Gavin Williamson leaves Sanctuary Buildings as one of the most memorable but maligned education secretaries of recent times.
While controversial predecessors, such as Michael Gove, might have been more divisive figures in the sector, Williamson’s legacy is perhaps that he managed to unite the schools’ workforce, but not in the way he would have wanted.
Reshuffle: Williamson leaves education secretary post
When he was appointed to the post in July 2019, he promised that education would be at the heart of government.
You could say he at least lived up to his word.
Throughout the pandemic, ministers have been keen to stress that education has been a national priority.
But, in reality, the crisis has left schools working through 18 months of chaos, disruption and U-turns, with Willliamson’s popularity and credibility taking a hit at every twist and turn.
No stranger to controversy
It is worth remembering that when he arrived in post, he was already no stranger to controversy or to losing a top role in government.
Having been the government’s chief whip under Theresa May, he was promoted to defence secretary in November 2017.
However, he was then sacked following a leak from the National Security Council. In a letter, Ms May said an investigation found “compelling evidence suggesting your responsibility for the unauthorised disclosure” – something he strenuously denied.
Williamson’s appointment at the Department for Education (DfE) made him the third education secretary from Yorkshire after Labour’s David Blunkett and the Conservative Party’s Justine Greening, and only the second to be educated at a comprehensive school after Greening.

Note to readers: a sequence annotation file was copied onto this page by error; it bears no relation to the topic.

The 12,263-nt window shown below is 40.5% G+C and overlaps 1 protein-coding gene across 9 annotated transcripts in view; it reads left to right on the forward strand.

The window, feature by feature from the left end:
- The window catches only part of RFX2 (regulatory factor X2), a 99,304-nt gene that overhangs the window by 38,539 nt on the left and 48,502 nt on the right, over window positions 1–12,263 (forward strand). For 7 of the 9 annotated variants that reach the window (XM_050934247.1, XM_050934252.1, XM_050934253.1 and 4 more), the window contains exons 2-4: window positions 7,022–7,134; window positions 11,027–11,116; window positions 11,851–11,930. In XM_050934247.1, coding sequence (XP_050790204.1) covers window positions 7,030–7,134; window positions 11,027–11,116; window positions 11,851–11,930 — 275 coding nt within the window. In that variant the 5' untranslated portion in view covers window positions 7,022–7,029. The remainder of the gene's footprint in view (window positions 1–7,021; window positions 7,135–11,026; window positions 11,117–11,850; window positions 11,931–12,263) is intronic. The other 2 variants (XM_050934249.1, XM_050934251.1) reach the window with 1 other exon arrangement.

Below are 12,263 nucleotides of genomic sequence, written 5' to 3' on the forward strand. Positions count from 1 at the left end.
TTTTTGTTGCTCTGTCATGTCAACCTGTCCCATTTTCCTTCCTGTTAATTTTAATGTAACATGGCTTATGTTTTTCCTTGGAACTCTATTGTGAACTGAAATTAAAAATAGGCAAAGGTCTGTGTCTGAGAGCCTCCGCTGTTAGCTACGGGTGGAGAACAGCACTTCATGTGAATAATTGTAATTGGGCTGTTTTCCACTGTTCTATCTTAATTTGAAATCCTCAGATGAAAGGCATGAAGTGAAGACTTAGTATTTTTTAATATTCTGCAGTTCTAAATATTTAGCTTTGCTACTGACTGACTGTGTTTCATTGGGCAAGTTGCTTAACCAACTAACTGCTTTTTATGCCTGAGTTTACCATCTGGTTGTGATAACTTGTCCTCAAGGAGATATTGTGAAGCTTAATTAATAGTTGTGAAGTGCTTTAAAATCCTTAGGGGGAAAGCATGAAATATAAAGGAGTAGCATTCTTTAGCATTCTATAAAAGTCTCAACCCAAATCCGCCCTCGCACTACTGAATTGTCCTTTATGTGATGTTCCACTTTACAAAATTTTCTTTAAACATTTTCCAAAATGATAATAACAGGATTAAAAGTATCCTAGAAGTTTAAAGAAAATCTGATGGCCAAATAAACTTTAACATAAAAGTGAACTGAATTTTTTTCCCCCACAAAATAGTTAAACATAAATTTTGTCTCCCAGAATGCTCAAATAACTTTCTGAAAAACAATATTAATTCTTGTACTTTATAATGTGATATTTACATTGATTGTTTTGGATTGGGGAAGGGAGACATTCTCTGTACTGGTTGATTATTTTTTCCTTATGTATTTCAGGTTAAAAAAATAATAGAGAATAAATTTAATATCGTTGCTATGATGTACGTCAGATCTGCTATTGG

In his first few months in office, he talked about the importance of further education and, in his first party conference speech in September 2019, he promised to give his all “to make technical and vocational education the first choice for anybody with the aptitude, desire and interest to pursue it”.
Covid crisis to define Williamson’s time in office
But his job was to be transformed by the Covid pandemic.
Schools were closed to most pupils as the country moved into lockdown in March 2020.
Ever since, Williamson and the government have seemed determined to avoid a repeat of that and to preserve as much normality as possible in schools.
Nonetheless, it has felt as if the department has lurched from crisis to crisis ever since.
The first major U-turn was the government’s failure to ensure primary pupils returned en masse to school before the summer of 2020.
And this was followed by an exams debacle from which Williamson’s reputation has arguably never recovered.
After GCSEs and A levels in 2020 were cancelled because of Covid, the plan was for students to receive results based on teacher-assessed grades moderated by an algorithm.
When A-level results landed, there was widespread public outrage over the extent to which student’s results had been downgraded and a mounting sense of unfairness over students failing exams they never had the chance to sit.
Initially, Williamson insisted there would be no U-turn over the use of an algorithm to moderate teacher-assessed A-level grades, only to U-turn within 48 hours.
This meant GCSE students received unmoderated grades and A-level students got a new set of results.
His media interviews at the time suggested that he had only become aware of issues with the A-level grades on the weekend following the results release, but a Freedom of Information request from Tes revealed emails showing that his officials knew things were “not good”, two days before the weekend and four days before the eventual U-turn.